- Historic Sites
Murder At The Place Of Rye Grass
The call to convert the heathen brought gentle Narcissa Whitman and her husband to Oregon Territory—and a brutal death
August 1959 | Volume 10, Issue 5
He [the Cayuse] then took hold of my ear and pulled it and struck me on the breast ordering me to hear—as much as to say, we must let them do as they pleased.... When he let go I turned the other to him and he pulled that, and in this way I let him pull first one and then the other until he gave over and took my hat and threw it into the mud. I called on the Indians who were at work … to give it to me and I put it on my head—when he took it off again … and threw it in the mud and water, of which it dipped plentifully. Once more the Indians gave it back to me and I put it on all mud as it was, and said to him “Perhaps you are playing.”
To be sure, the Whitmans were not always so forbearing. That invaluable and analytical Mr. Perkins, who appraised Narcissa’s character so shrewdly for her sister, did not feel that either of the two Whitmans was a natural “missionary” to the Indians. They were, he thought, too civilized, too proud, too aware of their own superiority. The Reverend Mr. Perkins, in his long letter to Jane Prentiss, used an interesting modern word to explain the Whitmans’ failure and final tragedy. They did not “identify” themselves with their Indian charges.
Within Marcus Whitman there was a constant conflict between his vision of an Americanized Far West and his Christian duty to the original inhabitants of this lovely land; Narcissa too was forever torn between her natural yearnings for the companionship of her equals—for “something exalted—communion with mind ,” as Perkins put it—and her earnest, fervent wish to start an ignorant race on its long, slow climb to the civilization she so greatly valued. Parson Perkins summed her up quite adequately and honestly when he wrote that she “was not a missionary but a woman, a highly gifted, polished American lady.”
Eventually the recurrent internecine strife among the missionaries died out, thanks to earnest sessions of repentance and forgiveness among the persons most concerned, with renewed pledges of better behavior on Henry Spalding’s part. What was more, the first emigrants had begun to trickle past the Whitmans’ door, and Marcus rightly judged this to be a hopeful sign of that great flood of settlers he had for so long anticipated. By this time, however, so many divergent reports of trouble among the isolated missions had reached the mission board in Boston that one day, out of the blue, to the dismay of them all—the Whitmans and Spaldings in particular—an official letter was received, ordering Henry and Marcus to dissolve their missions, Spalding to return at once to the States, and Whitman to join the Walkers and Eells at Tshimakain. Marcus bravely volunteered to go back across America in the dead of winter to plead the mission cause, to save Henry Spalding from expulsion, and to set the board straight on the real state of affairs in distant Oregon.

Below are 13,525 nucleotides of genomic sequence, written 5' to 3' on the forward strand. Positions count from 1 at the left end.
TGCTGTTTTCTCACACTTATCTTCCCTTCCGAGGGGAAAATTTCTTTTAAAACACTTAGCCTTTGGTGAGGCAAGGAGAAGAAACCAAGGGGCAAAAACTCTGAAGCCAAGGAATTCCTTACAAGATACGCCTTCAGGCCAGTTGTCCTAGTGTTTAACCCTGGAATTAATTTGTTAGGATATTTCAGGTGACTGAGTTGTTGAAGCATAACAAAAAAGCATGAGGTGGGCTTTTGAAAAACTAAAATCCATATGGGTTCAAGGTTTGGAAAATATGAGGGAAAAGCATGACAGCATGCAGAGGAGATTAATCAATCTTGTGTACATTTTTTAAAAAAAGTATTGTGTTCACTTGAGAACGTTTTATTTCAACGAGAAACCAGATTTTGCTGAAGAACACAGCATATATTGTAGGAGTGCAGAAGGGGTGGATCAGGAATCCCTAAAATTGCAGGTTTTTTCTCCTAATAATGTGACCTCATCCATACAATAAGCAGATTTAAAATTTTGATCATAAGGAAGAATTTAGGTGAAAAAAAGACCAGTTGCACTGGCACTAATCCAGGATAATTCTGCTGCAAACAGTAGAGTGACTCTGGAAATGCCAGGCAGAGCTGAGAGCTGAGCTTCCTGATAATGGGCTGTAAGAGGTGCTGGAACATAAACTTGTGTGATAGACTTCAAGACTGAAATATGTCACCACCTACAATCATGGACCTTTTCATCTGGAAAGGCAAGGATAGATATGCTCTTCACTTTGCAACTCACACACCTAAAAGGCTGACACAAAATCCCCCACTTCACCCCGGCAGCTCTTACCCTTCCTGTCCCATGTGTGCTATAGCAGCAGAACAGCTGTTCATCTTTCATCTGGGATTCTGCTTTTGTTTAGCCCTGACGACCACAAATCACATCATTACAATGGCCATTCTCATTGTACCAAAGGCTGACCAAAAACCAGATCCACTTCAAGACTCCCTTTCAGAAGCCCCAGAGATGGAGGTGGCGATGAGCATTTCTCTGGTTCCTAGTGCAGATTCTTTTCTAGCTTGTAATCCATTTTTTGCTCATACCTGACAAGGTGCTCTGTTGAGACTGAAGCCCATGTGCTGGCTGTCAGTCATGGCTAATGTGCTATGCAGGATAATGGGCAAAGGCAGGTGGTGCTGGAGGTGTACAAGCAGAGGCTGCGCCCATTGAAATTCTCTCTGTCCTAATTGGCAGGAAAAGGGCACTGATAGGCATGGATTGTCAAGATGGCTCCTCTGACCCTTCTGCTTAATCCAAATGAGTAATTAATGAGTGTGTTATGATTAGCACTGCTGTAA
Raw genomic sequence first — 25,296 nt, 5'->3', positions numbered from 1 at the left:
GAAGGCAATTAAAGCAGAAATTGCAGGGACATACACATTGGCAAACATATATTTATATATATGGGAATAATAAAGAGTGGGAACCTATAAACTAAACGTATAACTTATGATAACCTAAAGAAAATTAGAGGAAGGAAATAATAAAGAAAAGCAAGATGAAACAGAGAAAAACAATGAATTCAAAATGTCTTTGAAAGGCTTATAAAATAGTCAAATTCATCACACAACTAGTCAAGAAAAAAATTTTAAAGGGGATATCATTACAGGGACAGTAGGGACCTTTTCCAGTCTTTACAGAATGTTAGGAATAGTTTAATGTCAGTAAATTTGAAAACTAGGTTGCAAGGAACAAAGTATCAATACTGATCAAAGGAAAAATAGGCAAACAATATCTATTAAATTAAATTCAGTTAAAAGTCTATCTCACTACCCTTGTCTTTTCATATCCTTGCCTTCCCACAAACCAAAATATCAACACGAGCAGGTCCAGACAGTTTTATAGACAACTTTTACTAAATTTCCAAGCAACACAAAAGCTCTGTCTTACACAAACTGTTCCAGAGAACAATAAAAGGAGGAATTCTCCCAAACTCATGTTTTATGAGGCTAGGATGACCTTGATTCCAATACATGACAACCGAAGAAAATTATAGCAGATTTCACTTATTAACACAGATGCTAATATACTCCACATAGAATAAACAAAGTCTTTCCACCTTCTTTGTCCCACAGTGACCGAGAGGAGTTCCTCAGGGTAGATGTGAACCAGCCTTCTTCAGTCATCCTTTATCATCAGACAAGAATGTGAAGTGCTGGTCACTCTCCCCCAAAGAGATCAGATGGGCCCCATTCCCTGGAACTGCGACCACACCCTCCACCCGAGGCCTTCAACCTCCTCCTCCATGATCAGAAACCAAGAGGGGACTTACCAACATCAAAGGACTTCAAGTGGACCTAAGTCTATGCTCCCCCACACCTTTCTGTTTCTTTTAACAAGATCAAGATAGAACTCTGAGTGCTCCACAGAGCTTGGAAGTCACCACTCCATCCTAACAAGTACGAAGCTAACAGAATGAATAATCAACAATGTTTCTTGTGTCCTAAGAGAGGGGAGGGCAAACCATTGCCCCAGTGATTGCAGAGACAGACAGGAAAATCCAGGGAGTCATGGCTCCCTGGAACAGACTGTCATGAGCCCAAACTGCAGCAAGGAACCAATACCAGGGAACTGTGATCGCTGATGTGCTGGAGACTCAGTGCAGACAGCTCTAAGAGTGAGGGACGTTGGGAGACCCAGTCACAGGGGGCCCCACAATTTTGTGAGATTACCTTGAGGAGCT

While he was gone, ailing, distraught Narcissa, now rapidly declining in strength, though only in her thirty-fifth year, was able to enjoy another brief period of comparative comfort and peace—her last. After an attempted assault on her by an Indian who tried to enter her bedroom at night, every white “neighbor” at Fort Walla Walla 25 miles away and at the scattered missions insisted that she leave Waiilatpu for the duration of her husband’s absence. She finally agreed to spend the winter at The Dalles with a congenial family of Methodist missionaries.
Narcissa herself, in her letters, begins to admit to increasingly poor health: “My eyes are almost gone … writing is very injurious to me.” She had an internal growth of some kind. Though she had stoutly urged on Marcus the necessity of the journey, she missed him cruelly. It was impossible for her to keep from vivid imaginings of the dangers of a wintertime journey overland and the final outcome of his conference with the mission board in Boston.
She began to suffer at this time too from melancholy fears of the future: “I am restless and uneasy, numbering the past, anxiously looking forward, struggling between hope and fear.” She lived in the vain hope that her adored sister Jane and her husband would accompany Marcus back across the plains and mountains to Waiilatpu.
Marcus, after an exhausting journey, succeeded in persuading the board to extend the western mission venture until it had more time to prove its worth. He returned safely—and in comparatively good health—in the spring of 1843, having hastened his departure in order to join, and thereby lend valuable aid and counsel to, the first great train of emigrants crossing the plains to Oregon. This was the Great Migration of 1843, an important signpost on the widening road of western expansion.
Sister Jane and her husband did not come to Oregon with the doctor. We do not know why. Together, thankful to be reunited once more, the Whitmans returned to their mission. Although everything seemed peaceful, the charred ruins of their gristmill, which had been burned before Narcissa had left for The Dalles, must have spoken to them both of the turbulent, unplumbed depths of Indian suspicion and malice.